Here are a few of the top high-heat oils with which you can season your new grill or smoker:
- Peanut oil
- Canola oil
- Corn oil
- Safflower oil
- Grapeseed oil
- Avocado oil
Keep in mind that most refined cooking oils have a higher smoke point than unrefined oils. Therefore, they are better suited for seasoning a grill or smoker.
Step #3) Brush Oil Onto the Grate
With a high-heat oil in hand, use a brush to apply it to your grill's or smoker's cooking grate. You don't need any special type of brush for this step. Just use a basic basting brush. Alternatively, you can use a clean, unused paintbrush to apply the oil. Just pour your preferred high-heat oil into a small bowl, dip the brush into it, and brush it onto your grill's or smoker's cooking grate.
Of course, you should cover both sides of the cooking grate with oil. If you only apply oil to the top of the grate, the bottom will remain susceptible to rust and corrosion. So, brush oil onto both sides of your grill's or smoker's cooking grate for maximum protection against rust and corrosion.
Step #4) Fire Up Your Grill or Smoker
After brushing oil onto the cooking grate, fire up your grill or smoker. Fill the main fuel compartment with charcoal, light it, and wait for it to heat up. For added flavor, you can place a small pile of wood chunks for smoking next to the charcoal. The smoking chunks will release flavorful smoke that binds to the oil-covered cooking grate. Popular types of smoking chunks used to season grills and smokers include white oak, cherry, pecan and hickory. By using them in conjunction with charcoal, you'll create a more flavorful cooking grate.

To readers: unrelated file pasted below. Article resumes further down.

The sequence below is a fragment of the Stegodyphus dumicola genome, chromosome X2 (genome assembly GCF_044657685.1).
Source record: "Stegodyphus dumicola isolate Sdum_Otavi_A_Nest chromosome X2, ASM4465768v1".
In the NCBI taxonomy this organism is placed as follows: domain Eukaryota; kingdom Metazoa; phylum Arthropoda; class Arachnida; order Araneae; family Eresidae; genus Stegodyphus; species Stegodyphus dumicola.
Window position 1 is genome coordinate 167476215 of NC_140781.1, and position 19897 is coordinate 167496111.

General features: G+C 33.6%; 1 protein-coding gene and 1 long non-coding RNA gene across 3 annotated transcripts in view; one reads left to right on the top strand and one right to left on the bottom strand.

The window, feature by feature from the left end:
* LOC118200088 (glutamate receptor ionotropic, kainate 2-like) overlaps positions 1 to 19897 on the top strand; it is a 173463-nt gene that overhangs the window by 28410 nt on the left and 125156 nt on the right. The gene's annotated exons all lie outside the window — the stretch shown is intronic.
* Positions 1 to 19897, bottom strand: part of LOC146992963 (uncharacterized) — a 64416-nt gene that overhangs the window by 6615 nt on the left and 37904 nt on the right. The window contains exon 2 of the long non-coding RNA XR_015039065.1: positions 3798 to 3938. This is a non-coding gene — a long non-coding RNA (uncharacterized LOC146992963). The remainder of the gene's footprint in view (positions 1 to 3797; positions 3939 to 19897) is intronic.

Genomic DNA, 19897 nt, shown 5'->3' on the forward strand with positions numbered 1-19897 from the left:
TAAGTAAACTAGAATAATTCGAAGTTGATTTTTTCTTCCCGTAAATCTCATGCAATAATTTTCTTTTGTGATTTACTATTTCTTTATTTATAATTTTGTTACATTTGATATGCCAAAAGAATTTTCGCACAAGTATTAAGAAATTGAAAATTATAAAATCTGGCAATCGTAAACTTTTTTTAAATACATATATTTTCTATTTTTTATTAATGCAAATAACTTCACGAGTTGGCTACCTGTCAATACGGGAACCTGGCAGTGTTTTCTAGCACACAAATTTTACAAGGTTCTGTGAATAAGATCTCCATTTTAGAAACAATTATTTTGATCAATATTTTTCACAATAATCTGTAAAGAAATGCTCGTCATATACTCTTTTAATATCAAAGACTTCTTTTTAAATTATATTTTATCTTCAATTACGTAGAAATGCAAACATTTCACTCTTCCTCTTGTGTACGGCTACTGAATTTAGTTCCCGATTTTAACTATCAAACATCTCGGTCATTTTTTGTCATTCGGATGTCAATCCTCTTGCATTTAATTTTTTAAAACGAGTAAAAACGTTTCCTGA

Assuming you followed these steps correctly, your grill or smoker should now be seasoned. The oil-covered grate will enhance the flavor of your foods, protect against rust and corrosion and offer a nonstick cooking surface. With that said, the oil won't stay on your grill's or smoker's grate forever. To retain these benefits, you must reseason your grill or smoker at least once every two or three months.